A single idea governs the Oxford Amnesty Lectures. Speakers of international reputation are invited to lecture in Oxford on a subject related to human rights. The public is charged to hear them. In this way funds are raised for Amnesty International, and the profile of human rights is raised in the academic and wider communities.
The organisation of the lectures is the work of a group of Amnesty supporters. They act with the approval of Amnesty International, but are independent of it. Neither the themes of the annual series nor the views expressed by the speakers should be confused with the views of Amnesty itself. For each annual series a general theme is proposed, bringing a particular discipline or perspective to bear on human rights. The speakers are invited to submit an unpublished lecture, which is delivered in Oxford; the lectures are then published as a book.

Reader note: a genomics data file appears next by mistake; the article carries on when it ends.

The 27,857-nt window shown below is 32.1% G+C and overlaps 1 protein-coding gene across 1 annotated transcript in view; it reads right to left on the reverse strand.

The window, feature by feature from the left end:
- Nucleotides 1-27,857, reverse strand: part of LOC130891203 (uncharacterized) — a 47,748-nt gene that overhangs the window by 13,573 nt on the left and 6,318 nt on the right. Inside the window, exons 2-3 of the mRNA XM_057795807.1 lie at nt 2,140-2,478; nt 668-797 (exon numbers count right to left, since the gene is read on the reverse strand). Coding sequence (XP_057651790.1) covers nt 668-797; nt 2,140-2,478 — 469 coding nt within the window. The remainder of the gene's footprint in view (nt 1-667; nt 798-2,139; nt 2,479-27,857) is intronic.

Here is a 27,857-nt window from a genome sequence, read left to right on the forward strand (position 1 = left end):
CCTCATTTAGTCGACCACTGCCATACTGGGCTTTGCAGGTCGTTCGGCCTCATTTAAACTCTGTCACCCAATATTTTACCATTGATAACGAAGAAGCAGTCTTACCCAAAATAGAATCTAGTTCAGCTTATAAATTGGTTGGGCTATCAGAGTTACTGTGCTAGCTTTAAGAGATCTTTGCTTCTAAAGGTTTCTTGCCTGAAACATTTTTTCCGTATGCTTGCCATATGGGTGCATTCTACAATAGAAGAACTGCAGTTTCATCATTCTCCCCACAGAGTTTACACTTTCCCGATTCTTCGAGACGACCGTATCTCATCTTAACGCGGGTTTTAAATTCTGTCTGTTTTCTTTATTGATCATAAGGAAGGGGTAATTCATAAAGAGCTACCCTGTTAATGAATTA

Amnesty International is a worldwide human rights movement that is independent of any government, political faction, ideology, economic interest, or religious creed. The Amnesty International mandate is as follows: to seek the release of prisoners of conscience--people imprisoned solely for their beliefs, colour, ethnic origin, language, or religion, provided that they have neither used nor advocated the use of violence; to oppose the death penalty, torture, or other cruel, inhuman, or degrading treatment or punishment of all prisoners; to end extrajudicial executions or "disappearances"; and to oppose abuses by opposition groups- hostage taking, the torture and killings of prisoners, and other arbitrary killings.
The members of the Committee of the Oxford Amnesty Lectures 1997 were Madeleine Forey, John Gardner, Chris Miller, Fabienne Pagnier, Deana Rankin, Stephen Shute, and Wes Williams.